At the heart of South Dakota’s business success is a crucial but overlooked fact: globalisation is incomplete. In our modern financial system, money travels where its owners like, but laws are still made at a local level. So money inevitably flows to the places where governments offer the lowest taxes and the highest security. Anyone who can afford the legal fees to profit from this mismatch is able to keep wealth that the rest of us would lose, which helps to explain why – all over the world – the rich have become so much richer and the rest of us have not.


How was a rich person to protect his wealth from the government in this scary new transparent world? Fortunately, there was a loophole. CRS had been created by lots of countries together, and they all committed to telling each other their financial secrets. But the US was not part of CRS, and its own system – Fatca – only gathers information from foreign countries; it does not send information back to them. This loophole was unintentional, but vast: keep your money in Switzerland, and the world knows about it; put it in the US and, if you were clever about it, no one need ever find out. The US was on its way to becoming a truly world-class tax haven.

Oliver Bullough

Speaking of South Dakota, apparently this US state is not only home to eccentric men with paranoid business ideas, but also a major tax haven, for all intents and purposes outside any outside scrutiny – another instance where ‘American exceptionalism’ is undermining just policies and international collaboration. The implications remind me of the analysis of Thomas Piketty about the growing income inequality in recent decades: exploiting tax reductions and loopholes, the rich can accumulate more wealth and political power, but also preserve the wealth and pass it on to their families and children, effectively creating a new aristocratic class.

03 May 2020

Ursula K. Le Guin – The Telling

in Bucharest, Romania
Ursula K. Le Guin - The Telling

În comunitatea interstelară a Ecumenului, procesul de adeziune se desfășoară de regulă treptat, în ritmul fiecărei specii noi. Strămoșii tuturor umanoizilor care fac parte din Ecumen provin de pe Hain, o cultură străveche, care a trecut de numeroase ori prin propriile‑i faze de expansiune, timp în care au răspândit colonii pe planetele vecine, și de izolare, în care coloniile, lipsite de influența planetei-mamă, au crescut în direcții diferite dezvoltând propriile culturi și obiceiuri. De aceea contactul inițial dinspre Hain este discret, măsurat, prudent, pentru a nu genera șocuri inutile în aceste civilizații mult mai tinere. După descoperirea ansiblu‑lui, Ecumenul căpătă brusc o nouă metodă de coeziune, capacitatea de a comunica instantaneu între planete, deși călătoriile rămân limitate sub viteza luminii.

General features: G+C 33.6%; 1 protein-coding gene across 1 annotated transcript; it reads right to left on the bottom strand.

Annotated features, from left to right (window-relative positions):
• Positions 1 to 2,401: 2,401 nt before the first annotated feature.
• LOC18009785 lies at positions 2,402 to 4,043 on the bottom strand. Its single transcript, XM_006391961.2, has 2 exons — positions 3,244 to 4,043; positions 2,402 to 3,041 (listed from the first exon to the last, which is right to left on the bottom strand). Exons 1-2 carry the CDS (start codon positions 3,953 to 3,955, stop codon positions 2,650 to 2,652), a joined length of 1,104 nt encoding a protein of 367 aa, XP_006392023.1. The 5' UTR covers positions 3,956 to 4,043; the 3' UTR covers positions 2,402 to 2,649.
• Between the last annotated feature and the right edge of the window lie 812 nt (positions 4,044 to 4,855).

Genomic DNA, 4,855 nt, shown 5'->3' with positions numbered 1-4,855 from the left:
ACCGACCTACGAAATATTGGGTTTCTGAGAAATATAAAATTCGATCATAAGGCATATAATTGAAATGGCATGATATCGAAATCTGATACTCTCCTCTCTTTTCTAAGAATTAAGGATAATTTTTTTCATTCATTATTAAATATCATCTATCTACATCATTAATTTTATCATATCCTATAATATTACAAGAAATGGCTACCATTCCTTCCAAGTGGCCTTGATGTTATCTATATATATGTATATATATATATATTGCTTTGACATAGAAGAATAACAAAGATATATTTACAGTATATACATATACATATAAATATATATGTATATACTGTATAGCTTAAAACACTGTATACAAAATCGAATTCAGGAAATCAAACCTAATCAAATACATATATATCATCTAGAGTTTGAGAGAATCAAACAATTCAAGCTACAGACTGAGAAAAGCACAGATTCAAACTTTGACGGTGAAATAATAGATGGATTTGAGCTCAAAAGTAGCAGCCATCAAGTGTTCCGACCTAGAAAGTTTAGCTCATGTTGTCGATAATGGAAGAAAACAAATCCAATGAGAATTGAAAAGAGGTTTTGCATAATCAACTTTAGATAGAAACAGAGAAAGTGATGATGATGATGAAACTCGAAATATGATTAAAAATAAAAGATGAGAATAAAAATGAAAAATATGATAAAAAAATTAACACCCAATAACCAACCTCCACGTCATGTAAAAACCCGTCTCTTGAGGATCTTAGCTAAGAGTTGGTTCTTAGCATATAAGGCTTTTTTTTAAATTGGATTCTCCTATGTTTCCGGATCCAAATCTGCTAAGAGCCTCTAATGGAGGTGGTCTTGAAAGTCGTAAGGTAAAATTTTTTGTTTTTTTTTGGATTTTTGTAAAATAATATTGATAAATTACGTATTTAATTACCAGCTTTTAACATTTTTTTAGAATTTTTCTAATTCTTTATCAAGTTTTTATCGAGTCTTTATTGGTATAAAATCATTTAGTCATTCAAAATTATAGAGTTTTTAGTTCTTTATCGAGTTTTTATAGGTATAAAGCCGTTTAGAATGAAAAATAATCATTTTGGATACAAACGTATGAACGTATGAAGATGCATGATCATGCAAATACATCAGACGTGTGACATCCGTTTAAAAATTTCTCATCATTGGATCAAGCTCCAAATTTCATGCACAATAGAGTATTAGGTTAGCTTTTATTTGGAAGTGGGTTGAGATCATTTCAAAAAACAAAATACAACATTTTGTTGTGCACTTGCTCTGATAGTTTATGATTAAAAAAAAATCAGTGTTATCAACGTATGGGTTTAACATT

În ciuda politicii prudente, unele misiuni de prim-contact nu decurg conform planului. Însuși Pământul, aflat sub mâna de fier a unei teocrații anti-științifice la momentul contactului cu Ecumenul, a fost cauza unui astfel de contact nepregătit: cu puțin înainte de destrămarea teocrației, un grup rebel a transmis un mesaj neautorizat prin ansiblu către o planetă recent contactată de Ecumen, Aka. Decenii mai târziu, Observatoarea Sutty de pe Pământ sosește pe Aka pentru a evalua consecințele acestui gest necugetat: de la recepționarea mesajului terran, societatea akană a suferit o metamorfoză majoră. Vechea lor cultură de milenii a fost complet ștearsă din analele istoriei, fiind înlocuită de o ideologie aproape fanatic științifică, care reglementează până în cele mai mici detalii viețile cetățenilor. Misiunea de istoric a lui Sutty este se scoată la iveală ultimele vestigii ale culturii originale, dacă ele mai există pe undeva – și să contemple prejudiciile ireparabile cauzate de acțiunile necugetate ale concetățenilor ei.